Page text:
Sister League of San Diego (formerly Big Sister League of San Diego) is a nonprofit organization providing affordable, safe and supportive housing to adult women in San Diego. Founded in 1942, Sister League of San Diego (SLSD) was initially organized to provide housing to women and their children who were separated from their husbands during WWII. Since then, Sister League has continued to provide safe housing and supportive day programming to adult women affected by mental health issues, homelessness, trauma and domestic abuse – issues which unfortunately are prevalent in our San Diego community today. By providing a safe and supportive home, Sister League helps women become more confident and self-sufficient.
Our support for women encompasses three main principles:
Housing: SLSD provides affordable, safe and supportive housing to adult women. Sister League staff manages two 15-bed residences in the Banker’s Hill neighborhood of San Diego which together accommodates a total of 30 residents.
Work: Sister League requires residents to work with a well-rounded team of professionals such as a case manager, therapist/psychologist, psychiatrist, general practitioner and other community agencies. All residents must have a case manager or obtain one within the first 14 days of arriving. They must attend groups once a week or start attending groups within the first 7 days. Additionally, residents are required to participate in community activities to promote independence, which typically takes the form of volunteer work, adult education courses, or seeking employment.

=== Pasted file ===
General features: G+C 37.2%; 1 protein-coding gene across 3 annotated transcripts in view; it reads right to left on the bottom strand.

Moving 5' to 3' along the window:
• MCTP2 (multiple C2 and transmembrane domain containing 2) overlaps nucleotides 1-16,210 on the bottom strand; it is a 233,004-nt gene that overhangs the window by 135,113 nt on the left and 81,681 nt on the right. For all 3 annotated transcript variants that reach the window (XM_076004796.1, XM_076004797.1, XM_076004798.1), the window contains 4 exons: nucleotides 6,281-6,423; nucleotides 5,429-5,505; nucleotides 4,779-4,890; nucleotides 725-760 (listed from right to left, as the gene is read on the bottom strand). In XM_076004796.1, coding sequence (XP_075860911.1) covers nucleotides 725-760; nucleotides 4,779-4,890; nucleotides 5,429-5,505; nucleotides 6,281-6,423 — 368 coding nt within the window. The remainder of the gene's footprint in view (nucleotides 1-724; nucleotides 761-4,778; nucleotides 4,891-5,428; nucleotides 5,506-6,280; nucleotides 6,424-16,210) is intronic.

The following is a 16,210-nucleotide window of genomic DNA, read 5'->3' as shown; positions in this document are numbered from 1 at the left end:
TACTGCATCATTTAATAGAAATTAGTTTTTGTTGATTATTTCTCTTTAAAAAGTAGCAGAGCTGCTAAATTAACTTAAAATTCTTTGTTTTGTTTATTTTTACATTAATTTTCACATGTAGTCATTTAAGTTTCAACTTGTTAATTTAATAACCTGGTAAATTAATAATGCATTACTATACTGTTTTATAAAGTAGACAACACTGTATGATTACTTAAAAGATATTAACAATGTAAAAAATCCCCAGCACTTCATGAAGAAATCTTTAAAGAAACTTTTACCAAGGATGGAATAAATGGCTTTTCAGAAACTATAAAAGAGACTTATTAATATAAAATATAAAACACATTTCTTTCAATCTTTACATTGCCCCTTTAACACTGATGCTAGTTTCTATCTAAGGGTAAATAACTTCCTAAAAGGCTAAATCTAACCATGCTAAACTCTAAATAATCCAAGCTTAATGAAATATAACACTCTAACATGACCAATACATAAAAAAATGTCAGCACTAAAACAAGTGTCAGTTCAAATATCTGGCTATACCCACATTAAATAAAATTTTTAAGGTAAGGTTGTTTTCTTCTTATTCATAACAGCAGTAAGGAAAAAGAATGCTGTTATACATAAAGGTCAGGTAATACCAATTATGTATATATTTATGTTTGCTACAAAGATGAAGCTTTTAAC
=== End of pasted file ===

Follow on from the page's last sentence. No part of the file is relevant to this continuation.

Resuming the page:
Goal: Our goal is to help our residents gain stability and independence. The mission of Sister League provides less fortunate women with the helping hand they need to work toward a path of stability and independence.
Our Mission: To provide supportive housing for women affected by mental illness, homelessness, trauma, and domestic abuse with services designed to encourage confidence, self-esteem, and independence.
Our Vision: We are dedicated to bettering women’s lives with resident-centered, recovery-oriented, supportive housing.
Photography by Bryan Dahl